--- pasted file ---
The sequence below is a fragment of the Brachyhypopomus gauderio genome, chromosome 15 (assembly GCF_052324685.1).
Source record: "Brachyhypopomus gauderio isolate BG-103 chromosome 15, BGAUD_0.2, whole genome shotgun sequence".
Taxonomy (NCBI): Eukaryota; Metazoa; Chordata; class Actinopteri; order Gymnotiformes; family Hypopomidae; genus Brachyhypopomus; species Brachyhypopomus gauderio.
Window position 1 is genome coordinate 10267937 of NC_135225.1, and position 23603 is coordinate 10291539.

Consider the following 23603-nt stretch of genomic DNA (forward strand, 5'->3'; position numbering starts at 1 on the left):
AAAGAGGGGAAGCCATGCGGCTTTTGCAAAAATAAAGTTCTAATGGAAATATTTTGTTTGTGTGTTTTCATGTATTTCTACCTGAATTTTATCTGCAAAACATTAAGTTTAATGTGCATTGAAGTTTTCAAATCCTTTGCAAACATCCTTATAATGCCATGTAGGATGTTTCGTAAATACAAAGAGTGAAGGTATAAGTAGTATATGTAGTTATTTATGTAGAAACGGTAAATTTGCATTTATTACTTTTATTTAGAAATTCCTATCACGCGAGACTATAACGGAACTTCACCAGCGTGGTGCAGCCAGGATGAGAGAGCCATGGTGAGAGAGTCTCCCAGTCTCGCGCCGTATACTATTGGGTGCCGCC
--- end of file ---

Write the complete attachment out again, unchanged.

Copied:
The sequence below is a fragment of the Brachyhypopomus gauderio genome, chromosome 15 (assembly GCF_052324685.1).
Source record: "Brachyhypopomus gauderio isolate BG-103 chromosome 15, BGAUD_0.2, whole genome shotgun sequence".
Taxonomy (NCBI): Eukaryota; Metazoa; Chordata; class Actinopteri; order Gymnotiformes; family Hypopomidae; genus Brachyhypopomus; species Brachyhypopomus gauderio.
Window position 1 is genome coordinate 10267937 of NC_135225.1, and position 23603 is coordinate 10291539.

Consider the following 23603-nt stretch of genomic DNA (forward strand, 5'->3'; position numbering starts at 1 on the left):
AAAGAGGGGAAGCCATGCGGCTTTTGCAAAAATAAAGTTCTAATGGAAATATTTTGTTTGTGTGTTTTCATGTATTTCTACCTGAATTTTATCTGCAAAACATTAAGTTTAATGTGCATTGAAGTTTTCAAATCCTTTGCAAACATCCTTATAATGCCATGTAGGATGTTTCGTAAATACAAAGAGTGAAGGTATAAGTAGTATATGTAGTTATTTATGTAGAAACGGTAAATTTGCATTTATTACTTTTATTTAGAAATTCCTATCACGCGAGACTATAACGGAACTTCACCAGCGTGGTGCAGCCAGGATGAGAGAGCCATGGTGAGAGAGTCTCCCAGTCTCGCGCCGTATACTATTGGGTGCCGCC